I also encourage business owners considering a transition to carefully evaluate their cash flow needs. Often, owners fail to consider all of the “perks” that they enjoy as the owner of the business that they would not have if there were a different owner. I recommend a thorough review of the cash flow needs of owners so that they don’t find themselves cash poor after a transition.

It is easy to mistake succession planning as a transaction rather than a process. In reality, business owners should be treating their business as an asset and actively managing that asset in addition to managing the business. They should consider their investment returns and whether they are growing their wealth. In addition, proactive planning for the inevitable transitions that will occur is simply the prudent thing to do. There is a tremendous amount of wealth that will be transitioned in the upcoming years (estimated to be as high as $ 10 trillion). This is an important topic that I hope thoughtful business owners will actively address.

[Originally published in Pointe Innovation, the quarterly publication of Innovate Mississippi, in its Winter 2014 issue.

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Between 2008 and 2010, the United States had a loss of over 200,000 businesses and 3 million jobs. This period of the “Great Recession” was particularly challenging for those businesses in the housing sector.  For those that survived, many found themselves in a better position with fewer competitors and leaner operations.  I had the opportunity this week to interview Floyd M. Sulser, Jr., Chairman of Southern Lumber Company, whose team persevered though the tough times and rebounded to have their best year in history in 2013.   Sulser’s father, Floyd Sulser Sr., retired from his first lumber career, and in 1983, he co-founded Southern Lumber with Bill Dearman. They acquired two sawmills and launched a very successful business. Sulser, Jr., a Jackson native, joined the company full time in 1996 when his father decided to retire for good.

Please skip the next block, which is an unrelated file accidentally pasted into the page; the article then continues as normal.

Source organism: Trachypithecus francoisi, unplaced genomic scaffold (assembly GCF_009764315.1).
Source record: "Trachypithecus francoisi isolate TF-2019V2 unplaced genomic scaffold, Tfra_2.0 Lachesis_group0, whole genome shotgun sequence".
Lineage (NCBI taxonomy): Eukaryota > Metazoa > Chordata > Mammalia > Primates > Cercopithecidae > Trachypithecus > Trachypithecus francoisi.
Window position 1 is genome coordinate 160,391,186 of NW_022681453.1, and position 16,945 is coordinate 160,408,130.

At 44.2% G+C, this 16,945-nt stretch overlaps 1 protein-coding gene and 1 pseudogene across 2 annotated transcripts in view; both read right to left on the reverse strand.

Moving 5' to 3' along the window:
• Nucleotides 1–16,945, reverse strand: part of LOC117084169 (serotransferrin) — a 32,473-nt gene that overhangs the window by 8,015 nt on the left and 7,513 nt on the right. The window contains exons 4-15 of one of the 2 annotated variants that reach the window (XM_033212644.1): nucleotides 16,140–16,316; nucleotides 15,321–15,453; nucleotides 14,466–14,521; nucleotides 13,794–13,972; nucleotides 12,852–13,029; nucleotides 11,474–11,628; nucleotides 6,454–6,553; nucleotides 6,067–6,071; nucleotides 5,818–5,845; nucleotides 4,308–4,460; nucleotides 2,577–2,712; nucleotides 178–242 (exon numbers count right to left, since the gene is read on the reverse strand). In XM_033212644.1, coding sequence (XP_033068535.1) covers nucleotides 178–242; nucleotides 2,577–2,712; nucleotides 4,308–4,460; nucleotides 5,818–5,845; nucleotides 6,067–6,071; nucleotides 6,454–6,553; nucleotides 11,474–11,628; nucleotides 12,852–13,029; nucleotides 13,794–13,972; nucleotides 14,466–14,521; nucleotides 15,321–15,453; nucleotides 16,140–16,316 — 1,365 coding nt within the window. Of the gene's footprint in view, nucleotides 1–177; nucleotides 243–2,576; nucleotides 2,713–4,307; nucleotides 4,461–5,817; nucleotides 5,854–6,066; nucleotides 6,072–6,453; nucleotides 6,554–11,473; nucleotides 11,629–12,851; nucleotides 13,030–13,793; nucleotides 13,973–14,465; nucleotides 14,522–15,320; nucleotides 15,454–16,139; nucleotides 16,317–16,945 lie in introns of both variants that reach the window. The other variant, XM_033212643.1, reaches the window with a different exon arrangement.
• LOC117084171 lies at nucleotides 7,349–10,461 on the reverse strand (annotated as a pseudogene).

Floyd M. Sulser, Jr.

Sulser, a Jackson native, had his own career before going into the lumber business.  After obtaining his undergraduate and law degrees from Ole Miss, Sulser went on to serve four years in the military with the JAG Corps.  In 1974, he moved back to Jackson and began his law career.  In 1981, Sulser along with Dick Bennett, Joe Lotterhos, and Marcus Wilson formed the law firm of Bennett, Lotterhos, Sulser, and Wilson, P.A., which continues to this day.  Sulser had provided legal services to Southern Lumber and held a seat on the Board, but he still faced a major life decision when his father asked him to consider taking over the company.  He explained, “I had grown up around the lumber business, and I felt this was an opportunity I could not pass up.”  His father’s partner Bill Dearman retired the same year and his son-in-law, Jerry Lee, joined Sulser in making a career transition that same year.